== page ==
Welcome again, Campers.
Last month, we talked about the inciting incident in a romance novel. And if you’ve been following along, you know that our framework for this series of articles is Jami Gold’s Beat Sheet for Romance (found here). We’re sticking to the three act structure for these articles but, as I’ve said before, you don’t have to stick to it like glue.
There’s an old adage about three act structure that in Act One, you get your hero up a tree. In Act Two, you throw rocks at him. And in Act Three, you get him out of the tree.
After the inciting incident comes the end of the beginning. As Jami states: The end of the beginning is when the hero and heroine are forced by external plotting to spend more time together and start making decisions that reflect their desire for each other.
This could mean several things. First, the external circumstances are pushing them together and they are making decisions to stop that from happening. Or, as the external circumstances push them together, they make decisions from a desire to force that to happen more.
In this section, developments arise that raise the stakes and cause the hero and heroine to reinforce their goals. Often this sets them at odds with each other or at emotional odds with their goals. This turning point is what thrusts the story into Act Two.
This turning point completely changes their relationship. It’s a wrench in the gears thing. Enter the main conflict between your hero and heroine - the thing that’s going to force them apart. It might be new information. It might be new orders from a boss. It might be the entrance of an old flame. Truly, it’s the moment when these two people realize that this is not going to be a cake walk. And usually they make this realization separately, in their own minds and hearts.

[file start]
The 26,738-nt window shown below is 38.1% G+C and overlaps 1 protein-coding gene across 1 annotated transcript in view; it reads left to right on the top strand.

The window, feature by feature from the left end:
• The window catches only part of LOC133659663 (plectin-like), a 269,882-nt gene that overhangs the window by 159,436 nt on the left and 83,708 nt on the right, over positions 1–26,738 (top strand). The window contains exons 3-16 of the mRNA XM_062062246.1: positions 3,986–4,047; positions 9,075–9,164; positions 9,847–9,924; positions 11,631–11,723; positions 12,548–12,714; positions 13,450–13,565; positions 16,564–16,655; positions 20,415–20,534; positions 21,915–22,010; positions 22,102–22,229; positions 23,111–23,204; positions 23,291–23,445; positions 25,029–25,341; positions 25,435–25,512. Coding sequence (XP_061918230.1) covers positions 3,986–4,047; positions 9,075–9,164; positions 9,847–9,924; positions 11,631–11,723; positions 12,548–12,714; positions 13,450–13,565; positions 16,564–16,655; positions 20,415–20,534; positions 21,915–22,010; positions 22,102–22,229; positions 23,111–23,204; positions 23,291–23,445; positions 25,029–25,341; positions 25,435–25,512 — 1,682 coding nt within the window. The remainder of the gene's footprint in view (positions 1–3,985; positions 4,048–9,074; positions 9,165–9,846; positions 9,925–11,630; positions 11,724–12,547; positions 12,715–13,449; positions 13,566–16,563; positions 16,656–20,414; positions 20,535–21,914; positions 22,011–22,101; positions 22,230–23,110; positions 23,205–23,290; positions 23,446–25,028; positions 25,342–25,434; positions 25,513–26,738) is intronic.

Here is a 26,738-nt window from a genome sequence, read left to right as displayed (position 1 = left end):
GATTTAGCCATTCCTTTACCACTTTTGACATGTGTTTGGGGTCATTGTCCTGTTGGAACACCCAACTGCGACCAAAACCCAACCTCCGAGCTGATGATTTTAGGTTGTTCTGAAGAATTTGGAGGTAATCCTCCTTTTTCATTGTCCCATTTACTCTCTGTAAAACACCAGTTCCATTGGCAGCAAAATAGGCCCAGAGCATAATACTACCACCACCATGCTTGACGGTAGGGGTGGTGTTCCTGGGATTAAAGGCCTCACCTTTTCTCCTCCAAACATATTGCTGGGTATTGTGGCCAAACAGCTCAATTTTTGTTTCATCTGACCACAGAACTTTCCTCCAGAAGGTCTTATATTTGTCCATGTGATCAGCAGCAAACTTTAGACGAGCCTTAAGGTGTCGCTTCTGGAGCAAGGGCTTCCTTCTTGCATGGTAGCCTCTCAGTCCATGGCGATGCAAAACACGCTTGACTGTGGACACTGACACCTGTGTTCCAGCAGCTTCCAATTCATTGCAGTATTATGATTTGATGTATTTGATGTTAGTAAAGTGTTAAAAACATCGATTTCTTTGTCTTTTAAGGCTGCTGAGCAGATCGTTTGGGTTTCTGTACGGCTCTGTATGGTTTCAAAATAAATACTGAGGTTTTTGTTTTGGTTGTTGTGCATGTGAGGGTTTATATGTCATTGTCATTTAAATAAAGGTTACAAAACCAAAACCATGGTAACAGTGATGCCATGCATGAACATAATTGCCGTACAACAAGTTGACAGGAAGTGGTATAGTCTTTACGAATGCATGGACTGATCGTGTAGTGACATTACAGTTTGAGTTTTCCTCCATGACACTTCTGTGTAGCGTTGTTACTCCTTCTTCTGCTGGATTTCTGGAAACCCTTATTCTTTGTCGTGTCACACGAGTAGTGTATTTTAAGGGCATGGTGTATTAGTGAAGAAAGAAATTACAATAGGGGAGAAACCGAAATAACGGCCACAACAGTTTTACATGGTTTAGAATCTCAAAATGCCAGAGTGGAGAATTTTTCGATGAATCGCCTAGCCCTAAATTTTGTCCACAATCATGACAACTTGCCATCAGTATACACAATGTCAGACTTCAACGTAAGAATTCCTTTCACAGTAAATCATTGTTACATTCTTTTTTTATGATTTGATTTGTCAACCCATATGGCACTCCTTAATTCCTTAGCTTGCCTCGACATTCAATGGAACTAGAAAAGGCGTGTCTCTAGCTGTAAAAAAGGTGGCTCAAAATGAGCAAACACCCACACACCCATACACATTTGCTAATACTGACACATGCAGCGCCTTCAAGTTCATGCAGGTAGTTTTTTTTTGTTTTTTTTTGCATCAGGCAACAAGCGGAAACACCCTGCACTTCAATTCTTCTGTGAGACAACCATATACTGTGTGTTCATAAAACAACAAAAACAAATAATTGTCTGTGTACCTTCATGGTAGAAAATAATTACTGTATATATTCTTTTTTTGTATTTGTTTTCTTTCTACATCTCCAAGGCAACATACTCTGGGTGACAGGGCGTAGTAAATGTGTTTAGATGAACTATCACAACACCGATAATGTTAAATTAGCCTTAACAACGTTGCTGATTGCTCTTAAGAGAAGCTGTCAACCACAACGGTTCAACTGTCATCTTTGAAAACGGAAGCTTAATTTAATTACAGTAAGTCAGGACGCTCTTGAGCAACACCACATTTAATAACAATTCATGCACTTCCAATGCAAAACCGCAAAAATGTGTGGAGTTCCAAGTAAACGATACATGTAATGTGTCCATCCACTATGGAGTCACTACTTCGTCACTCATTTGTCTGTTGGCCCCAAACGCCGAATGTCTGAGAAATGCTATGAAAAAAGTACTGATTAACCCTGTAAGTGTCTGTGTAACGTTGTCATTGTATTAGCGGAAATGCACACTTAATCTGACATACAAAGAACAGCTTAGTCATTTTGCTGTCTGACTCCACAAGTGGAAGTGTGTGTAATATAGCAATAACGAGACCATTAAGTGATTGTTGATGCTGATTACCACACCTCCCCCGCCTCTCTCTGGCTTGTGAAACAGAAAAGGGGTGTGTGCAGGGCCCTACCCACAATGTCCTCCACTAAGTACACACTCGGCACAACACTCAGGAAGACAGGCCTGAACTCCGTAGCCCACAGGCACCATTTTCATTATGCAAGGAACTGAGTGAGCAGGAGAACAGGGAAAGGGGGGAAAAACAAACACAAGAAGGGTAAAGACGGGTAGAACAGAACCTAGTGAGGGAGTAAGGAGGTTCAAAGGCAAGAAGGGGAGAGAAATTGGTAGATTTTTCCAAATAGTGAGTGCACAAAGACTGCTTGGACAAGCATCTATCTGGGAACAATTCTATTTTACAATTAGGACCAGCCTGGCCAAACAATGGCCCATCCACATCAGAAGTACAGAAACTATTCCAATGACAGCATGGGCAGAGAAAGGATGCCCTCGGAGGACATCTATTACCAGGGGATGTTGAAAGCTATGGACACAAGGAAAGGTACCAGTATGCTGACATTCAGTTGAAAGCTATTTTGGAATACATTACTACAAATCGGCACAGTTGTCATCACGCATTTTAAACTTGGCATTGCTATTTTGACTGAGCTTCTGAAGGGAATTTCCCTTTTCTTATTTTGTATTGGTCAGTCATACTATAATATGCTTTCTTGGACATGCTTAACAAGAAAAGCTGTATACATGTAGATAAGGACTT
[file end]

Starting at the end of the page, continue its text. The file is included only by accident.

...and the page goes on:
In Hero’s Journey language, this turning point takes the characters out of their normal world and thrusts them into the journey - a journey from which they can never go home. Even if they do “go home,” things there will never be the same.
By the end of Act One, your characters will likely have stated - either in their heads or actually out loud - that they want nothing to do with the other, nothing to do with a relationship with the other. No way, no how. But the final plot point of this Act will not give them that choice. It will make it impossible for them to walk away. Not until. . . So at the end of this piece, your hero and heroine are completely “up a tree” with no way of escape.
Until next month, your homework is to watch a few chick flicks and figure out where this happens (hint: in a movie, look a third of the way in) and how the writer accomplishes this. Feel free to post your insights. Or, as an alternative, share some of these “points” from a favorite book. Even yours.
Next month, we’ll get into Act Two.
Of course, don’t forget: BiCHoK - Butt in Chair, Hands on Keyboard.